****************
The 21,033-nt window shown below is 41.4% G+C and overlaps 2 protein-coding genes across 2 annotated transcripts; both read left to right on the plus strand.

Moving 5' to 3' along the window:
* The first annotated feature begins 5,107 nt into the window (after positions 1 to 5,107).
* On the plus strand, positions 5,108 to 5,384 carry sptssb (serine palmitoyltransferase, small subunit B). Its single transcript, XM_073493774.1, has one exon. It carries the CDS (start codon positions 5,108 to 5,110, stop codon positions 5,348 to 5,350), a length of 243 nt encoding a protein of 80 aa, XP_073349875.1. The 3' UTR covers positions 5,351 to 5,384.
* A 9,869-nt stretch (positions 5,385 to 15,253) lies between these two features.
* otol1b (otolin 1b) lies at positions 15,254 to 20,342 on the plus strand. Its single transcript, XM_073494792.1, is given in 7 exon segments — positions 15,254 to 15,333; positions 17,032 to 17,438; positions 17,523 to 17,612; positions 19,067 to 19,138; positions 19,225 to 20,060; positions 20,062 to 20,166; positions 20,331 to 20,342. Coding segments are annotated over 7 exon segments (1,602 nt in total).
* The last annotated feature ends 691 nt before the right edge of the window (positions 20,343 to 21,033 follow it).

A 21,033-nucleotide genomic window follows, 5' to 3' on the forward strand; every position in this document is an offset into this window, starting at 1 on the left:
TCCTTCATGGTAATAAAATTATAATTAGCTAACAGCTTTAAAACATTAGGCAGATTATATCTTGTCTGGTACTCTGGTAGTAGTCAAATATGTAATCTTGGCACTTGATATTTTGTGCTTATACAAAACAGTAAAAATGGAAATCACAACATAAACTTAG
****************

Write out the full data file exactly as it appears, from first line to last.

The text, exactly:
The 21,033-nt window shown below is 41.4% G+C and overlaps 2 protein-coding genes across 2 annotated transcripts; both read left to right on the plus strand.

Moving 5' to 3' along the window:
* The first annotated feature begins 5,107 nt into the window (after positions 1 to 5,107).
* On the plus strand, positions 5,108 to 5,384 carry sptssb (serine palmitoyltransferase, small subunit B). Its single transcript, XM_073493774.1, has one exon. It carries the CDS (start codon positions 5,108 to 5,110, stop codon positions 5,348 to 5,350), a length of 243 nt encoding a protein of 80 aa, XP_073349875.1. The 3' UTR covers positions 5,351 to 5,384.
* A 9,869-nt stretch (positions 5,385 to 15,253) lies between these two features.
* otol1b (otolin 1b) lies at positions 15,254 to 20,342 on the plus strand. Its single transcript, XM_073494792.1, is given in 7 exon segments — positions 15,254 to 15,333; positions 17,032 to 17,438; positions 17,523 to 17,612; positions 19,067 to 19,138; positions 19,225 to 20,060; positions 20,062 to 20,166; positions 20,331 to 20,342. Coding segments are annotated over 7 exon segments (1,602 nt in total).
* The last annotated feature ends 691 nt before the right edge of the window (positions 20,343 to 21,033 follow it).

A 21,033-nucleotide genomic window follows, 5' to 3' on the forward strand; every position in this document is an offset into this window, starting at 1 on the left:
TCCTTCATGGTAATAAAATTATAATTAGCTAACAGCTTTAAAACATTAGGCAGATTATATCTTGTCTGGTACTCTGGTAGTAGTCAAATATGTAATCTTGGCACTTGATATTTTGTGCTTATACAAAACAGTAAAAATGGAAATCACAACATAAACTTAG